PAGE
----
When the Cover Is Worth
More than the Book

I couldn’t tell you what ignites a passion for collecting old phone books – even after reading one collector’s attempt to explain it. But I discovered quite a few websites displaying and dealing phone directories from the past 50 years while researching my post about the 1878 phone book. That’s when it dawned on me there might be a way to find something I saw only once in my life, thirty-five years ago.

Alan Frisbie showed off a Houston phone book at a LASFS meeting in the original clubhouse (so, sometime after October 1973), allowing us to enjoy finding the hilarious details hidden within an elaborate pen-and-ink drawing of the Port of Houston shipping channel and surrounding city. A closer inspection revealed bits of business worthy of Mad Magazine, like a tiny Viking ship rowing downriver, and a 19th century steam engine under attack by Indians on horseback.

I succeeded in finding a scan of the cover from the right year’s phone book, but the resolution wasn’t good enough to allow magnification of the interesting details. Another site had the same image reproduced from the Port of Houston Magazine — on page 16 of this PDF file http://www.portarchive.com/1971/01-January%20Page%201%20to%2020.pdf – that when printed out is just good enough to let a reader see some of items listed in the accompanying article:

Every year Artist Karl Hoefle of Dallas does a sketch on some aspect of Houston for the Southwestern Bell Telephone Company’s Yellow Pages in which he gentle spoofs the viewer by hiding some incongruous subjects and situations in the over-all panorama. This year’s subject was the Port of Houston‘s wharves, and the alert reader will find Indians attacking an 1880 train behind Wharf 31 while a mermaid sits on the apron astern a vessel at the same berth, while two space men wander about in Moon suits on the adjacent open wharf and a rock band blares forth nearby. Across the way a buffalo views a swimmer in the channel and up at Wharf 22 a full-rigged ship is berthed while a Viking ship tows a loaded sand barge downstream just behind it. A foreground vessel has a crow’s nest, all right, but with a crow in it! A tiger in a cage hangs from the ship’s tackle and scares the cats coming out of the last door of Shed 31. Upstream a vessel lands a sailfish with tackle off the bow while a sail-car comes down the track on open Wharf 29 and an old time Huck Finn Mississippi River raft rounds the turn of the Ship Channel.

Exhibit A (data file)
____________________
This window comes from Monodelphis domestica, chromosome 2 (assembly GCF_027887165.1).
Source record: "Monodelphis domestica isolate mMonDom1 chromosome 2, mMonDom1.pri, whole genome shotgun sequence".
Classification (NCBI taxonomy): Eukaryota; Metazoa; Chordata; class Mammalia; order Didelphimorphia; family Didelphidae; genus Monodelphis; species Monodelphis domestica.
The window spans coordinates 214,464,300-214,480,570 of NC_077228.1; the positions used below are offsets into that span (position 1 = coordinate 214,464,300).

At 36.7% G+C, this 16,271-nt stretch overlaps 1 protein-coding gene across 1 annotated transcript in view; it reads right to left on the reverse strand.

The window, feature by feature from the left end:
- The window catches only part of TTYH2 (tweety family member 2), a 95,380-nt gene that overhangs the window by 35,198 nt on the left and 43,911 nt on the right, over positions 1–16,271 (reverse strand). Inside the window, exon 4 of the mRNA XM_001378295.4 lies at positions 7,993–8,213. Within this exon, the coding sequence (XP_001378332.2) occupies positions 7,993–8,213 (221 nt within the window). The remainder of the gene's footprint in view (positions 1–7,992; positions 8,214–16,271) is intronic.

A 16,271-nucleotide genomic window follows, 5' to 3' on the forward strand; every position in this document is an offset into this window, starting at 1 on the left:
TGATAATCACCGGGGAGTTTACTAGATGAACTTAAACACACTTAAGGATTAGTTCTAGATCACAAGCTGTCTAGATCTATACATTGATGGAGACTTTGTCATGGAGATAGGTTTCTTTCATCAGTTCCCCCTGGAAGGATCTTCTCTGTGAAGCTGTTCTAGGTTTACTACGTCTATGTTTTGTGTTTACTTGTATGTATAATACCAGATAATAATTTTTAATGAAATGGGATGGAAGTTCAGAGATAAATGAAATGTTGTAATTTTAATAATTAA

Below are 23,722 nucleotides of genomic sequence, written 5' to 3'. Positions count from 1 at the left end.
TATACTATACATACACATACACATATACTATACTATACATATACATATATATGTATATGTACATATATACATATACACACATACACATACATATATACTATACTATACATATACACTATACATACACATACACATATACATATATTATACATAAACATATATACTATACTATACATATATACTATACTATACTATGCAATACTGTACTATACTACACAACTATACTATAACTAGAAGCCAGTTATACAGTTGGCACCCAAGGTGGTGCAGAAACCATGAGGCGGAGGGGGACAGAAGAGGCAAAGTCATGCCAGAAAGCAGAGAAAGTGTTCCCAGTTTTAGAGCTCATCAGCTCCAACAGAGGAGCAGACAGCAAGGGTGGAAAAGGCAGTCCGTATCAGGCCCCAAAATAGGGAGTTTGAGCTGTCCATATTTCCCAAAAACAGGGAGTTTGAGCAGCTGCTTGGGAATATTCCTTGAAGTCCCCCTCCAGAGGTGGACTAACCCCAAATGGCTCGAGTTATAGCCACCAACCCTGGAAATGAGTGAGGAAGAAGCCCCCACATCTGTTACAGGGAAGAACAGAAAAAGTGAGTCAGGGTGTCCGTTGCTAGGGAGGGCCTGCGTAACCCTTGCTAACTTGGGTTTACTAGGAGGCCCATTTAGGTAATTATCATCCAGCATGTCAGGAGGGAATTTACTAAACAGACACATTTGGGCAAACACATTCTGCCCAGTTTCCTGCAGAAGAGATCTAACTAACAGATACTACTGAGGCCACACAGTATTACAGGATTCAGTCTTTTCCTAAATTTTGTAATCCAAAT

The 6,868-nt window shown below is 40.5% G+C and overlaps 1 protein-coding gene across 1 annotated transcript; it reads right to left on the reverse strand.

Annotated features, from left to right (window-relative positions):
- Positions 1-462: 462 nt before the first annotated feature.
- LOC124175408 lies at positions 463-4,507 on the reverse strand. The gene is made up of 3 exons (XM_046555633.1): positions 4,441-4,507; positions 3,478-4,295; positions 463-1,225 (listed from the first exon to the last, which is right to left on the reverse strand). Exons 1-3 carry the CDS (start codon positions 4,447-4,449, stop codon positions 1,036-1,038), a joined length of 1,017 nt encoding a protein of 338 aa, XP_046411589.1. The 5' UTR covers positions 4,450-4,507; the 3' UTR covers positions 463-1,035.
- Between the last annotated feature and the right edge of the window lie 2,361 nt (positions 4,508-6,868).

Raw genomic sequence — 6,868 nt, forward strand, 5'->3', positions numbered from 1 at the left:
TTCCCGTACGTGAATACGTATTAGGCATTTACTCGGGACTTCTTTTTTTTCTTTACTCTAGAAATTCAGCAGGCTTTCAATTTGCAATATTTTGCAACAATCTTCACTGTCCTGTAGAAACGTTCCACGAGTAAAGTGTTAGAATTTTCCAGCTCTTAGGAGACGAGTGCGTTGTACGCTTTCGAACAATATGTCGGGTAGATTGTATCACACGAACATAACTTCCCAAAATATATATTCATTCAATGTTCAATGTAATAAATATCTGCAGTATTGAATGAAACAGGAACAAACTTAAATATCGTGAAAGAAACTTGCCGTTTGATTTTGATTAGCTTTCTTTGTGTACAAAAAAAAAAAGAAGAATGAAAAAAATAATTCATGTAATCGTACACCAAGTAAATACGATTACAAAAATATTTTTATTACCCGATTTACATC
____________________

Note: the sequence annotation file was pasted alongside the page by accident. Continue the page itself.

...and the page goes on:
Artist Hoefle did this several years running. An admirer scanned two other covers and uploaded them as a Houston Architecture forum post, together with blowups of the funny little details. You can enjoy the images by clicking the thumbnail links to the image files below. Elsewhere, a fan has posted this Hoefle print online: it challenges viewers to find 100 things hidden in the cityscape.

Karl Hoefle, 1968 Houston Yellow PagesKarl Hoefle, 1965 Houston Yellow Pages

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